By Elliott Nguyen
Eatontown in Monmouth County and Boonton in Morris County have made progress on moving their cannabis rules allowing dispensaries ahead of the August 21st deadline.
New Jersey’s cannabis legalization bill mandated that towns have six months from the bill’s signing, to decide their policy on cannabis, which makes it August 21st. If they don’t pass anything, they will have no control over what is allowed, which has led to many conservative towns banning all types. Other towns are opting for a temporary ban to wait for after the New Jersey Cannabis Regulatory Commission (CRC) releases their deadlines the same day.
Boonton approved an ordinance to allow retail and wholesale in the township, and the former is set to vote on two versions of an ordinance that will allow retail, cultivation, wholesale, distribution, and manufacturing.
A growing number of towns are opting in to participate in the state’s legal cannabis industry, despite many that have banned such businesses.
Eatontown Amends First Ordinance
Eatontown’s council began working on an ordinance in May that would allow all the cannabis license types, except delivery headquarters. Their ordinance allows retail stores within its borders, “on Route 36, east of the intersection with Route 35 and on Route 35 south of the intersection with Route 36.”
The stores would also have to be at least “1,000 feet from a school on the same side or opposite of the street.” However, concern grew over the fact that it would only allow those stores on specific parts of Route 36.
“They are almost definitely going ahead with the zoning ordinance that allows a limited number of businesses on the state highway corridor there… and the other licenses in the industrial section of the municipality,” said cannabis activist and Eatontown resident Jeff King.
He has been working hard to build support for adult-use cannabis among the council.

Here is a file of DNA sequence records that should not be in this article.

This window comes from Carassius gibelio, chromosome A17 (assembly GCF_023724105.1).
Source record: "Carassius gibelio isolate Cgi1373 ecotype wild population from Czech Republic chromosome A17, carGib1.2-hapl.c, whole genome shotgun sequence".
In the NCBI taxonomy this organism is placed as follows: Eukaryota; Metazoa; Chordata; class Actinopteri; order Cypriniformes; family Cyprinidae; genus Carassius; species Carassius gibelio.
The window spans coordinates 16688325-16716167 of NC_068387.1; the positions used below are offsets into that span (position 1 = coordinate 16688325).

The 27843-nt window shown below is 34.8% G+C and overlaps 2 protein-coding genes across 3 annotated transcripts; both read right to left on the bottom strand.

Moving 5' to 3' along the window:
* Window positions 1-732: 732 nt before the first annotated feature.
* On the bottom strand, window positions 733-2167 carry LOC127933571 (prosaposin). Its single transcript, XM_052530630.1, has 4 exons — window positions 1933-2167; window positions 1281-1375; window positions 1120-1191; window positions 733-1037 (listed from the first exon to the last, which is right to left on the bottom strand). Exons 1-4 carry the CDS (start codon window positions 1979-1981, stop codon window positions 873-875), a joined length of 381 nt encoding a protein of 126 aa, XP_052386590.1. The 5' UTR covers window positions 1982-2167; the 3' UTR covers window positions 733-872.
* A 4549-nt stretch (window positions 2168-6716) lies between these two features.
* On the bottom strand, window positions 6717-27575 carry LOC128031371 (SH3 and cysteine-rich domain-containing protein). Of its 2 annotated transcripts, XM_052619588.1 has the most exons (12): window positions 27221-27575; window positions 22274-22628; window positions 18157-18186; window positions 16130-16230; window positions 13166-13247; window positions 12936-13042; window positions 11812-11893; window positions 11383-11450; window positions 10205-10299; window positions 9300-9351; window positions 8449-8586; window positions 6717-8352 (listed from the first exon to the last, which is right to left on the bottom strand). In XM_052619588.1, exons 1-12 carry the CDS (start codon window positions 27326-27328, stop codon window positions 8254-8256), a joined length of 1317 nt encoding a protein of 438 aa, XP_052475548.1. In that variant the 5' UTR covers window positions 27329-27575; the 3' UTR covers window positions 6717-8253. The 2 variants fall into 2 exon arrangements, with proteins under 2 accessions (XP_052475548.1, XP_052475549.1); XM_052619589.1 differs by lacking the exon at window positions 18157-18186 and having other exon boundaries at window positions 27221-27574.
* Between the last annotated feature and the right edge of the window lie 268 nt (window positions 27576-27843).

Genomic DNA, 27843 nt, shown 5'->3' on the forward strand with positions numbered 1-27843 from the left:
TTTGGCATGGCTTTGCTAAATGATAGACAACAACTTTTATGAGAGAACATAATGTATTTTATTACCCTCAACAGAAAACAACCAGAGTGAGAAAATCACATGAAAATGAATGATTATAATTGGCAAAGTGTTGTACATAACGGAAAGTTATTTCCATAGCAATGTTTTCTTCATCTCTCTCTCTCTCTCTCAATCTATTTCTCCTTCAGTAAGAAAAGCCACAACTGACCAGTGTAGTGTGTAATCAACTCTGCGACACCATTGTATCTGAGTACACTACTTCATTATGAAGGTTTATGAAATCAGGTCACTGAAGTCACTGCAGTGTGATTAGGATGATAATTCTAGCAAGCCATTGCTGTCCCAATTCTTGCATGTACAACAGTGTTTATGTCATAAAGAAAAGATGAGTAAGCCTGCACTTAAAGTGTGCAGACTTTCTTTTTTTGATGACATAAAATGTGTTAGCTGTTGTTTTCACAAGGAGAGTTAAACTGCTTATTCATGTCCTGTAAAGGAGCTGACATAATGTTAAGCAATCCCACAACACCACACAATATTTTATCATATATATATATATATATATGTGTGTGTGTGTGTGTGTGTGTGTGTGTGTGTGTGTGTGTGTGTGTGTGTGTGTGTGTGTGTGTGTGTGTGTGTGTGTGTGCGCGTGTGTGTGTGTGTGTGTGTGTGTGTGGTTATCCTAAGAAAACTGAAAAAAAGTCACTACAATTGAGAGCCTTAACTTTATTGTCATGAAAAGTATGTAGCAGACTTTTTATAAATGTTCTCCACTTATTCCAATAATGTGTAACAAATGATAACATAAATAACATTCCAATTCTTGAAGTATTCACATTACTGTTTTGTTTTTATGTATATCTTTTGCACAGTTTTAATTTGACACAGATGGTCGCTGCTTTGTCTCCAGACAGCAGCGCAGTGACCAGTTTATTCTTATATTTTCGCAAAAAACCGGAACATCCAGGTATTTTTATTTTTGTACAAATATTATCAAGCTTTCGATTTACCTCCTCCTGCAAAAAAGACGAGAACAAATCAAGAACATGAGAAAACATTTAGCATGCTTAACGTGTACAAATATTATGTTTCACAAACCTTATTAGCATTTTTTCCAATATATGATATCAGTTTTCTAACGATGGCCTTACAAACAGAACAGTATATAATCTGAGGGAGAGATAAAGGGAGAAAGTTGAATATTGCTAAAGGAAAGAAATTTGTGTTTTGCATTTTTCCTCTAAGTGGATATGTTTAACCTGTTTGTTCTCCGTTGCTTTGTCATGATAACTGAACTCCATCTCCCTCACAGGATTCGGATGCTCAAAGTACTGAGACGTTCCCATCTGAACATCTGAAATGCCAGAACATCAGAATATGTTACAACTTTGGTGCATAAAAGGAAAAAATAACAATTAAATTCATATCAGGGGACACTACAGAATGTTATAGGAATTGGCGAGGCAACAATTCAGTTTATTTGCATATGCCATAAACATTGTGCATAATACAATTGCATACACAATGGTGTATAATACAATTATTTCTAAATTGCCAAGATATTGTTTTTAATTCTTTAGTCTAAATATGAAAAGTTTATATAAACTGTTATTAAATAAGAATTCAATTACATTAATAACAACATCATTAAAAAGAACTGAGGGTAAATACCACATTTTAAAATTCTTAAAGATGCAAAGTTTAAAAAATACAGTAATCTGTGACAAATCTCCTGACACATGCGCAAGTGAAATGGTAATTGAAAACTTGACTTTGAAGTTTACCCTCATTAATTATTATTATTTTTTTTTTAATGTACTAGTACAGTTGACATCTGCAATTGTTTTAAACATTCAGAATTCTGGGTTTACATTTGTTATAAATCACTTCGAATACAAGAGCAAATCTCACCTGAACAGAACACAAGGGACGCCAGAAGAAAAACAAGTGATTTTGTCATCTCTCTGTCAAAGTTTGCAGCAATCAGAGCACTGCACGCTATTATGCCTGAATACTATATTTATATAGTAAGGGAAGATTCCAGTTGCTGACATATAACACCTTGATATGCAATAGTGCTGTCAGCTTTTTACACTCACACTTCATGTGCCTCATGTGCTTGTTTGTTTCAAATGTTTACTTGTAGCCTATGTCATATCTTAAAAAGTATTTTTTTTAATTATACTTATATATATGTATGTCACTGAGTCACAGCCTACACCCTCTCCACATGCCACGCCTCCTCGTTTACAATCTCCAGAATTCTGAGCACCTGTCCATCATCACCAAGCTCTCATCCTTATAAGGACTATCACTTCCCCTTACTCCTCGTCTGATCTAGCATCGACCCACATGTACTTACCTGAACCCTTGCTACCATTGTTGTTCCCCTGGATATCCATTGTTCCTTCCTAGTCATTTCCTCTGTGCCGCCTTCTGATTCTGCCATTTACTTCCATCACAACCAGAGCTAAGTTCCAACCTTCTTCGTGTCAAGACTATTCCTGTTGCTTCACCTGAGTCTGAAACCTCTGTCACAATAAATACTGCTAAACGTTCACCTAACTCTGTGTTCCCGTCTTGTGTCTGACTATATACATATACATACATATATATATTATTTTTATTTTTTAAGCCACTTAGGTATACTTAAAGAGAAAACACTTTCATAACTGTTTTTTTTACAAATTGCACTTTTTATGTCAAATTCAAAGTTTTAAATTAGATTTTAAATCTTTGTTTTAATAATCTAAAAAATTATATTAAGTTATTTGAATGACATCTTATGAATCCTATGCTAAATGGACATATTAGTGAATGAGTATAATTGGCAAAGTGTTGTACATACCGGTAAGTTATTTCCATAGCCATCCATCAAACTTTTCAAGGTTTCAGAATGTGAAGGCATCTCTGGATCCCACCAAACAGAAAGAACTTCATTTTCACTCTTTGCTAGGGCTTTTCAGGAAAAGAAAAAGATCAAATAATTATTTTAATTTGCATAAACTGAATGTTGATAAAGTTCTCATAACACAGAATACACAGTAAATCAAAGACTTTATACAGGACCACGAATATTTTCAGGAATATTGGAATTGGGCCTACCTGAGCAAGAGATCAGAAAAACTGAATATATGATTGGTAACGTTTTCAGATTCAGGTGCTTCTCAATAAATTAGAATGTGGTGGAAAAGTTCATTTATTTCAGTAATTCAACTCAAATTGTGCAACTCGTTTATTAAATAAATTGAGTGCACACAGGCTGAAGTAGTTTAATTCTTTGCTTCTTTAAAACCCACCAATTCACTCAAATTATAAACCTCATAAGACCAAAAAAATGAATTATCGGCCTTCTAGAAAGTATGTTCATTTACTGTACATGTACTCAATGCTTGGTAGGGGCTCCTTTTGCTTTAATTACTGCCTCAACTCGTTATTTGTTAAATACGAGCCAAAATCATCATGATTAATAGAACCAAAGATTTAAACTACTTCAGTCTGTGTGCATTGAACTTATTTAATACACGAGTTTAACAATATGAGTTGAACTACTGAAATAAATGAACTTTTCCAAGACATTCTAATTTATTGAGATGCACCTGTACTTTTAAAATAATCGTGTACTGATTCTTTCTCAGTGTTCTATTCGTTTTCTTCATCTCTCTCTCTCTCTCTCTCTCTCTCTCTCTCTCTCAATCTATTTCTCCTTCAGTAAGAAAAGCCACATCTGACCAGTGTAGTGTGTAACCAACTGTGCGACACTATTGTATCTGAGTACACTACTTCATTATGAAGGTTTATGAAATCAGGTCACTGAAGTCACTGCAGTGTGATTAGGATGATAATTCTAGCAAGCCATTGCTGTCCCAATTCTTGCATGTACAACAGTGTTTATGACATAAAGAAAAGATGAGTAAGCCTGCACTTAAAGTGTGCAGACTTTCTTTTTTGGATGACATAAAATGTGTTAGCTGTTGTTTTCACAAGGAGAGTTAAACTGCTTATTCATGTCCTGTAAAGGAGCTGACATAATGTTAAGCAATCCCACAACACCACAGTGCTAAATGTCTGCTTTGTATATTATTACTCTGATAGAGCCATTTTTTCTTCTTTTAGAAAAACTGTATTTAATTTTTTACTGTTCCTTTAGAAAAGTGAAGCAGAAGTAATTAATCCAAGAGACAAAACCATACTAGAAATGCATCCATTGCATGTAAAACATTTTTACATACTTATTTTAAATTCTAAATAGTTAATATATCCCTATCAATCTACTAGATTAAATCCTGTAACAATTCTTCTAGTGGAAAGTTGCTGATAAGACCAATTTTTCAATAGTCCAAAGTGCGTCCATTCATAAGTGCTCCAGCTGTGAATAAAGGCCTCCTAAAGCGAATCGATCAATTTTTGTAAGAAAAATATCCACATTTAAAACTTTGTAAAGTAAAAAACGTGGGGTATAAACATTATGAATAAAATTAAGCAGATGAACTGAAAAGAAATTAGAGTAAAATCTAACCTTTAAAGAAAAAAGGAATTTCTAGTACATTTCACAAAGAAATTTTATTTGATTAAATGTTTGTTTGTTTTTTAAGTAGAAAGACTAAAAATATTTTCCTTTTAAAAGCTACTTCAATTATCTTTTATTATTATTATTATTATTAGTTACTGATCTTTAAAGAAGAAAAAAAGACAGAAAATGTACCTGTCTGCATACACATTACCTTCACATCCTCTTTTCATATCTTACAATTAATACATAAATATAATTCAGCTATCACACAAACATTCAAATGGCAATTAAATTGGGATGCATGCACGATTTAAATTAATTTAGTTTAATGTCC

The council introduced another ordinance that would allow stores on any part of Rt. 36. The council will vote on both ordinances with the primary ordinance vote tomorrow. The second ordinance will have a special meeting for a hearing on August 5th.
King expressed disappointment the council opted to exclude delivery from the classes of businesses that would be allowed.
“We have an existing medical dispensary already… they’re going to have manufacturing and cultivation. I don’t know what their logic is on excluding delivery licenses because we have neighboring towns, including Shrewsbury, that have complete bans that will need delivery,” said King.
“It just doesn’t make sense. I don’t think it’s super important to the community or myself or anything, but I don’t understand why they’re concerned that that would be a problem,” he added.
King sees a double standard between cannabis and alcohol consumption.
“Right now there’s a ban on any kind of consumption allowed,” he said. Meanwhile, he said, “we have plenty of alcohol here in the borough… lots of bars with liquor licenses.”
“The ordinance would also require a private security guard to be funded by the dispensaries… I don’t see a security guard where they sell opiates and in the bars,” said King. “I’m not necessarily pushing for (the cannabis rules) to change and be more lenient, I just think it should be consistent if it’s important for the safety of the town.”
Eatontown already contains the satellite of Garden State Dispensary (DSD) medical dispensary within its borders. The town was the first in Monmouth County to have a medical dispensary. Roughly two-thirds of the town’s voters said “yes” to the cannabis question on last November’s ballot.
“The council was very friendly to the medical applicants in the 2019 round of licensing. This topic had already been discussed for medical (cannabis), and when the law passed the town was pretty open-minded for adult-use,” he noted.
Boonton Passes Cannabis Rules Allowing Retail and Wholesale
Boonton’s council voted on an ordinance that would allow only retail and wholesale cannabis businesses to open within the town’s borders while banning the other four classes. The ordinance passed 7-1 with Councilman Cyril Wekilsky, one of five Republicans on the council, as the lone dissenting vote.
(Is Cyril the only Republican?)
Retail and wholesale cannabis businesses would only be allowed to exist in the commercial zones on Myrtle Avenue.
The Council cited November’s ballot question as one of the reasons for its decision. Over 70 percent of voters in the town said “yes” to legalization.
TerrAscend is cultivating their medical cannabis currently in Boonton for their Apothecarium dispensaries.